I’ve never pictured myself as any type of plant, and a succulent would probably be at the bottom of my list. Can’t I be a beautiful wild rose or sweet-smelling jasmine instead? Maybe a wildflower like Indian paintbrush, columbine, or California poppy?
I’m pretty sure the life of a succulent isn’t easy. Indoors, succulents are frequently killed with kindness — overfed, overwatered, or on the other hand, they’re forgotten and allowed to dry up. (Are these just the succulents in my house?).
The poor things are planted in overly rich soil, tucked away in the shade, forced into cute little planters, or shoved into steamy terrariums. Sometimes, they’re even painted or dyed, obviously a crime against nature.
Life for outdoor succulents isn’t much easier, but thanks to their amazing adaptations, they’re able to withstand unimaginably harsh conditions.
Having said all that, my response is actually fairly easy. What succulent would I be? A saguaro cactus, of course!
Who Needs Trees When You’ve Got Saguaro Cactus?
Like all native Oregonians, I’m no stranger to impressive trees, from Mt. Hood’s ancient stands of majestic Douglas fir, western hemlock, western red cedar, or noble fir, to Eastern Oregon’s dryland, juniper cottonwood, or ponderosa pine, (to name just a few). After all these years, I’m still blown away by the majesty and sheer number and diversity of trees in the Pacific Northwest.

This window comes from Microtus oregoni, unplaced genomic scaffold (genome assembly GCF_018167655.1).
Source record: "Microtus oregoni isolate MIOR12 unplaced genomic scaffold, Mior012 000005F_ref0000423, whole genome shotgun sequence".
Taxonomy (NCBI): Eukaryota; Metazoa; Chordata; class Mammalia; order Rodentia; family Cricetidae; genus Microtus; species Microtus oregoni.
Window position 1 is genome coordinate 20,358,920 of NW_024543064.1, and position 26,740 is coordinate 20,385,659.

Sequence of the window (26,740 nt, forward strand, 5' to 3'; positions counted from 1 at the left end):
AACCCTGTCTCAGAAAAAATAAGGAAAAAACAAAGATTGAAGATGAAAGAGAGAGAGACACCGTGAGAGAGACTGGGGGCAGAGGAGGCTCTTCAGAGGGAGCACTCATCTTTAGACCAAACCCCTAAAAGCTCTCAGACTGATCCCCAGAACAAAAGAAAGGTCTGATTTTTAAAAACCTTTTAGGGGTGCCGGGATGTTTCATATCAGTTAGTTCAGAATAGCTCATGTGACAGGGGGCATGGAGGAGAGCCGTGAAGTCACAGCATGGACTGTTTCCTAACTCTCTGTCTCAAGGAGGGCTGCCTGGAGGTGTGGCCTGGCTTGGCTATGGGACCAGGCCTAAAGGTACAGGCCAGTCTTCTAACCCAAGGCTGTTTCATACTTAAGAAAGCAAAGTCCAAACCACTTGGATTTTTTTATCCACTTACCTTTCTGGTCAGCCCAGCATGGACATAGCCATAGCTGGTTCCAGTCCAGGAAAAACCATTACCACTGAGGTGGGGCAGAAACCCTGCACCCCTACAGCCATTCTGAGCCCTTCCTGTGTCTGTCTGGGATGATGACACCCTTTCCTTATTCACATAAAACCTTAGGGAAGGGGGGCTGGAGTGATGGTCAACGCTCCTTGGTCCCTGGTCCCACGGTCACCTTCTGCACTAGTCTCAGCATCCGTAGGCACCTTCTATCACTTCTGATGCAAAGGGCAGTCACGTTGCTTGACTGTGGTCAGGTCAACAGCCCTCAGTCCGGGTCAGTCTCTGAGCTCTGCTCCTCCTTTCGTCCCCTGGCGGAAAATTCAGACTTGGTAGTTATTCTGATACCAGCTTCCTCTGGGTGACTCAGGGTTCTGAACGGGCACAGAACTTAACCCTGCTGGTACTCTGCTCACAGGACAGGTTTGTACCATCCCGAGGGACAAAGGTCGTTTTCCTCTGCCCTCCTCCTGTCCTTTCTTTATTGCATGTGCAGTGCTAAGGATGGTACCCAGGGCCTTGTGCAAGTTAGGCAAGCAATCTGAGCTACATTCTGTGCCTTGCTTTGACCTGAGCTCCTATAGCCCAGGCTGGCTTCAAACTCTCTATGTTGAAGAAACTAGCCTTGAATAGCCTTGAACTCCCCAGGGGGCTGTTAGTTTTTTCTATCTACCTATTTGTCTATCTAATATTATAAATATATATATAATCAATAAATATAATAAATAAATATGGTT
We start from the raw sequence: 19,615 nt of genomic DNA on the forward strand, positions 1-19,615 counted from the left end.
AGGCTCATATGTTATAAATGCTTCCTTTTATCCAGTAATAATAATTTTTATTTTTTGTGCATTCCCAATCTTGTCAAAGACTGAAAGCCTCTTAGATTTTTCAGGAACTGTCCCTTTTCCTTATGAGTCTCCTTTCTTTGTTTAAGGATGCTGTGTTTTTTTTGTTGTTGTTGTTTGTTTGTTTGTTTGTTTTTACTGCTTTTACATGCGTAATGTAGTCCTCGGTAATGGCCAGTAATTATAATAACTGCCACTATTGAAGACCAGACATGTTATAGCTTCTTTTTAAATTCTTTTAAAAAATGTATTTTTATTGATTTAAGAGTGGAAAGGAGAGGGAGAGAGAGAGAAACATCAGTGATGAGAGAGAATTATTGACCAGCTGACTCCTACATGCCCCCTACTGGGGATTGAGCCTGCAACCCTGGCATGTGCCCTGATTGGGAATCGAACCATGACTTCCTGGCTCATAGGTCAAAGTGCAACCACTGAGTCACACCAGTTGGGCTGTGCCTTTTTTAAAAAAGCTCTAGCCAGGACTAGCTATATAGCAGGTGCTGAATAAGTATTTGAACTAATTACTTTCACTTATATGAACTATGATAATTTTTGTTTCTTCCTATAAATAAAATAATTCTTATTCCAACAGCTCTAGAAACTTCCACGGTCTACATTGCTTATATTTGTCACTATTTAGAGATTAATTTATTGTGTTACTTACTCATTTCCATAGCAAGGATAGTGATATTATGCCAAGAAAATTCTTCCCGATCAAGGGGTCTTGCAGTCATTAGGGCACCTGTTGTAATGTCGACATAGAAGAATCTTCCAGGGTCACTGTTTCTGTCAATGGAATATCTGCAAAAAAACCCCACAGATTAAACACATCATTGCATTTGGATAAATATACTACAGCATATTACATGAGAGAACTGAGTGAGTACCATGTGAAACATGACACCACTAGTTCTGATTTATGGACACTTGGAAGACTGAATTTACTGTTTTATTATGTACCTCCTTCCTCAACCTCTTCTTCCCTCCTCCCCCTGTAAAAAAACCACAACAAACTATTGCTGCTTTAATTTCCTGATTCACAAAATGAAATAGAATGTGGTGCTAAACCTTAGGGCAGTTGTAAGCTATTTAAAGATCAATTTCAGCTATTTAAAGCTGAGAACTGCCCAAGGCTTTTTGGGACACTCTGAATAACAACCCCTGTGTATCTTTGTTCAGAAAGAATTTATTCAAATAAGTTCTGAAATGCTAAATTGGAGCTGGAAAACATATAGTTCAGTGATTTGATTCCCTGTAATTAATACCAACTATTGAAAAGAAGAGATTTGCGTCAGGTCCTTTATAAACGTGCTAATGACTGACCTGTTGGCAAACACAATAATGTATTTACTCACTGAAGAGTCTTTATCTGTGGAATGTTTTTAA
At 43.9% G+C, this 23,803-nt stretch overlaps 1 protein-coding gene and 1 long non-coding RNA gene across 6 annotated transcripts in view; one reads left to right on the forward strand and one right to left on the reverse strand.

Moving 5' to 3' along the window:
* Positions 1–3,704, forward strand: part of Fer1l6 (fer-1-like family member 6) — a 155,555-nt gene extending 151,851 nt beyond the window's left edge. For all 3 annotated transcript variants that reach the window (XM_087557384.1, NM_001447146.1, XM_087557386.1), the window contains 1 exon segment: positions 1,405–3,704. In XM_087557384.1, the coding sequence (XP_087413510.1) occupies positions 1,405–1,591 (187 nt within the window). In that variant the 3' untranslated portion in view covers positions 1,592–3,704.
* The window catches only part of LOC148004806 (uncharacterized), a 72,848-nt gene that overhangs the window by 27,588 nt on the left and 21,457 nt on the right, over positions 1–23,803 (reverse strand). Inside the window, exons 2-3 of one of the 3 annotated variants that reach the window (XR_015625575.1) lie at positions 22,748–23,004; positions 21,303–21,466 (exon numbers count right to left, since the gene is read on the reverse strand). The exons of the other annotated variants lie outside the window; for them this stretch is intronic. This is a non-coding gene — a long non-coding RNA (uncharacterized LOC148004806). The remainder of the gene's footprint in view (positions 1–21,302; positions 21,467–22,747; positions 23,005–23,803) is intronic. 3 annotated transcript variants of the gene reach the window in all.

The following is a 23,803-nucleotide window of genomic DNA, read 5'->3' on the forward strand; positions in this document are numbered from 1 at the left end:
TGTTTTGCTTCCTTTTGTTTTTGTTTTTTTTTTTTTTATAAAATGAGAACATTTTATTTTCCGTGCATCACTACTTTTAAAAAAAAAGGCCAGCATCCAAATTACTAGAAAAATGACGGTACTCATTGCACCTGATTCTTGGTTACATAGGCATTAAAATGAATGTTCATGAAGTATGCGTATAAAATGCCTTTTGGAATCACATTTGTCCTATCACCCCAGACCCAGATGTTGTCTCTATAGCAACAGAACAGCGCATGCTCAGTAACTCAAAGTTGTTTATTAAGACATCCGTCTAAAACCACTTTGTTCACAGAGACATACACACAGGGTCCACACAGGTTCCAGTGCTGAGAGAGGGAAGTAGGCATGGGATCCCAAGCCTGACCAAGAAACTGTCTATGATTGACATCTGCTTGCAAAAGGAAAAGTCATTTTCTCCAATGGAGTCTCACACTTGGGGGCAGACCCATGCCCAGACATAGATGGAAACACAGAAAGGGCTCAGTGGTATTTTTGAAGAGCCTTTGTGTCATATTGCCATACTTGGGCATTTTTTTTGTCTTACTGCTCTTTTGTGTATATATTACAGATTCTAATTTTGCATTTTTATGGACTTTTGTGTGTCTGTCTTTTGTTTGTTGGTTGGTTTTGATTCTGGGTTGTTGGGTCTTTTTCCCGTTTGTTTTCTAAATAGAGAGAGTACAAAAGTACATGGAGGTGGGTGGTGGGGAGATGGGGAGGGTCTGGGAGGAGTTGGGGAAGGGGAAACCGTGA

A few years ago, my husband and packed up and moved to Phoenix, Arizona, the largest city in the Sonoran Desert. I was spellbound by the beauty of the desert, all the hardy critters and plants that live there, and the huge cacti that towered over all of them.
Let me tell you, the pictures don’t do them justice. Not even close. Saguaro cacti are definitely stately and majestic, but they’re also comical. Each cactus has its own personality; some are real characters, and no two are alike.
Here are a few facts about these amazing succulents (just in case you didn’t know):
If conditions are right, saguaros can live 150 to 200 years, but they’re considered to be adults at 125 years. The first blooms show up at about 35 years, and the first branches (“arms”) at around 50 to 70 years (up to a century in drier areas).
Although they are slow growers, they can eventually reach heights of 60 feet (18 m.), depending on available moisture. A fully hydrated cactus can weigh well over 4 tons (more than 3.6 metric tons).
Unbelievably, most of a saguaro’s roots are only 4 to 6 inches (10-15 cm.) deep, but they grow outward as far as the plant’s height. The exception is a single taproot of 2 feet (.7 m.) or more. If they’re overwatered (or flooded), they can fall over. This is heartbreaking, and also dangerous.
Fruit, flesh, and flowers of the Saguaro cactus provide food, nectar, and shelter for a variety of birds, bats, insects, reptiles, and mammals. They are truly a vital part of the desert, and anyone should be proud to compare themselves to them.